|Publication number||US4782036 A|
|Application number||US 07/074,332|
|Publication date||Nov 1, 1988|
|Filing date||Jul 16, 1987|
|Priority date||Aug 29, 1986|
|Also published as||EP0259605A1|
|Publication number||07074332, 074332, US 4782036 A, US 4782036A, US-A-4782036, US4782036 A, US4782036A|
|Inventors||Frank Becker, Erwin Hopf|
|Original Assignee||Siemens Aktiengesellschaft|
|Export Citation||BiBTeX, EndNote, RefMan|
|Patent Citations (7), Referenced by (25), Classifications (15), Legal Events (4)|
|External Links: USPTO, USPTO Assignment, Espacenet|
1. Field of the Invention
The present invention is in the field of producing controlled dopings in side walls and at the bottom of trenches etched into semiconductor substrates by diffusing a dopant out of a layer which has been deposited in the trenches and which contains the dopant.
2. Description of the Prior Art
Doped trenches of the type with which the present invention is concerned form the basis of capacitor storage cells (trench cells) which, because of their small space requirements, are used in highly integrated semiconductor circuits as DRAM stores (dynamic random access memory) in order to gain additional space.
The trench cells require a high level of doping which has previously been produced by p-trough technology in which ions of the dopant, accelerated in an electric field, are implanted into zones of the semiconductor substrate by a masking technique.
A method of producing a phosphorus doping in the walls and at the bottom of trench cells is described, for example, in an article by Morie et al appearing in IEEE, 1983, pages 411 to 414. In this disclosure, a phosphorus silicate glass (PSG) is deposited in the trenches which have been etched into the substrate by the chemical deposition of phosphine (PH3) and silane (SiH4) in an oxygen atmosphere from which the phosphorus diffuses into the substrate at high temperatures.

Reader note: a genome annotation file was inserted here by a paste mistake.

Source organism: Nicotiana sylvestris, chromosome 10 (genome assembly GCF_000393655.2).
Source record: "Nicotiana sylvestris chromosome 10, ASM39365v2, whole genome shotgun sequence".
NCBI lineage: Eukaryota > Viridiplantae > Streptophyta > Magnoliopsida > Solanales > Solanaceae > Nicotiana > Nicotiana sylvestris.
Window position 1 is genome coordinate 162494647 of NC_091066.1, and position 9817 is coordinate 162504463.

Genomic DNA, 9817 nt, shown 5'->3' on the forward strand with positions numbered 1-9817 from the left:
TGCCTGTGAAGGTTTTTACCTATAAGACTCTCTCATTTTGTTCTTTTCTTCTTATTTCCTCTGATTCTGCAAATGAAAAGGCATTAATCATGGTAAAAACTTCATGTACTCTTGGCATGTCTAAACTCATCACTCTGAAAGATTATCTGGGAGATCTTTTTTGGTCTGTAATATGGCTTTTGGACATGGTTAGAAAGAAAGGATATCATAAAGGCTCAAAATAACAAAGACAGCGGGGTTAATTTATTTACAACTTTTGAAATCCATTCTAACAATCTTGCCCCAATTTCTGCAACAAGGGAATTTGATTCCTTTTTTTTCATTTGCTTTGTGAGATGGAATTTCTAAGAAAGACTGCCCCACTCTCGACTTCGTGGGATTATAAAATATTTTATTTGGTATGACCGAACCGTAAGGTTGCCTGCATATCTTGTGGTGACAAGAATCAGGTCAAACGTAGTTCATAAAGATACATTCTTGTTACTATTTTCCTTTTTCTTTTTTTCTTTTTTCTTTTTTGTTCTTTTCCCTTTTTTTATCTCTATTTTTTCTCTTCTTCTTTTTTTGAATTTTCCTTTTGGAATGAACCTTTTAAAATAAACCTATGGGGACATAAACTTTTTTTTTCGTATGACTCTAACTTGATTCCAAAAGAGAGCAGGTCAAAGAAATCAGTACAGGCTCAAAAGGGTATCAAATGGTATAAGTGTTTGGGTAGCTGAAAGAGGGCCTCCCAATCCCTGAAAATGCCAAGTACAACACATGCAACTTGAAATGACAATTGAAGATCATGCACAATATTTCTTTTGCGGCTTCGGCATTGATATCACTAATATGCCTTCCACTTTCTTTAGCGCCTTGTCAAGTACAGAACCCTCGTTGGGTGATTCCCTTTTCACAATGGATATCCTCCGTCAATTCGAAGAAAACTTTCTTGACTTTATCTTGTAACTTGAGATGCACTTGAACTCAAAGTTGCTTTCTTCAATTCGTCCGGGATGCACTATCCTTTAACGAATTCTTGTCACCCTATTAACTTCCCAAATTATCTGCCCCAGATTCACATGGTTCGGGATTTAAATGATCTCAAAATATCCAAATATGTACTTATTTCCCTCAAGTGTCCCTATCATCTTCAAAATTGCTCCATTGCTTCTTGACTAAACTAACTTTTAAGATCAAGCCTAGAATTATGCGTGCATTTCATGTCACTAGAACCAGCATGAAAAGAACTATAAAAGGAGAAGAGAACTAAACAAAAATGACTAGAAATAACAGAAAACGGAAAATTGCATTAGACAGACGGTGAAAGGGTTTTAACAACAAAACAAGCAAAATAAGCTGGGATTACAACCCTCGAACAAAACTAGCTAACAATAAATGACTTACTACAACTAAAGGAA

These processes have a number of disadvantages. An additional masking step is required for the p-trough technique. In order to attain deep trough depths, a high temperature process is necessary, lasting for many hours, and which nevertheless leads to a dopant concentration which diminishes considerably in the direction of the trench base. A similarly unfavorable concentration gradient occurs when PSG layers are diffused in accordance with the above described process due to the fact that the PSG layer becomes thinner with increasing trench depth. This gradient reduces the maximum capacitance attainable in the trench cell and leads to a high degree of sensitivity to leakage currents.
The object of the present invention is to provide a doping process for use in trenches, which permits a high level of doping with boron, is simple to perform, and can be well monitored without exhibiting the disadvantages of the known processes.
This object is fulfilled in a process of the type described in which a layer of boron silicate glass is deposited by thermal decomposition from a gas phase of organic compounds containing silicon, oxygen and boron.
In a preferred form of the present invention, the silicate glass layer is formed by decomposition of the organic compounds tetraethylorthosilicate (TEOS), (C2 H5 O)4 Si) and trimethylborate (TMB), (CH3 O)3 B) at a temperature of 600° to 700° C. and at a pressure of 0.1 to 2 mbar. The diffusion preferably takes place at 900° to l050° C. for a time normally running from 20 minutes to 2 hours.
In comparison to prior art techniques, the process of the present invention has the following advantages: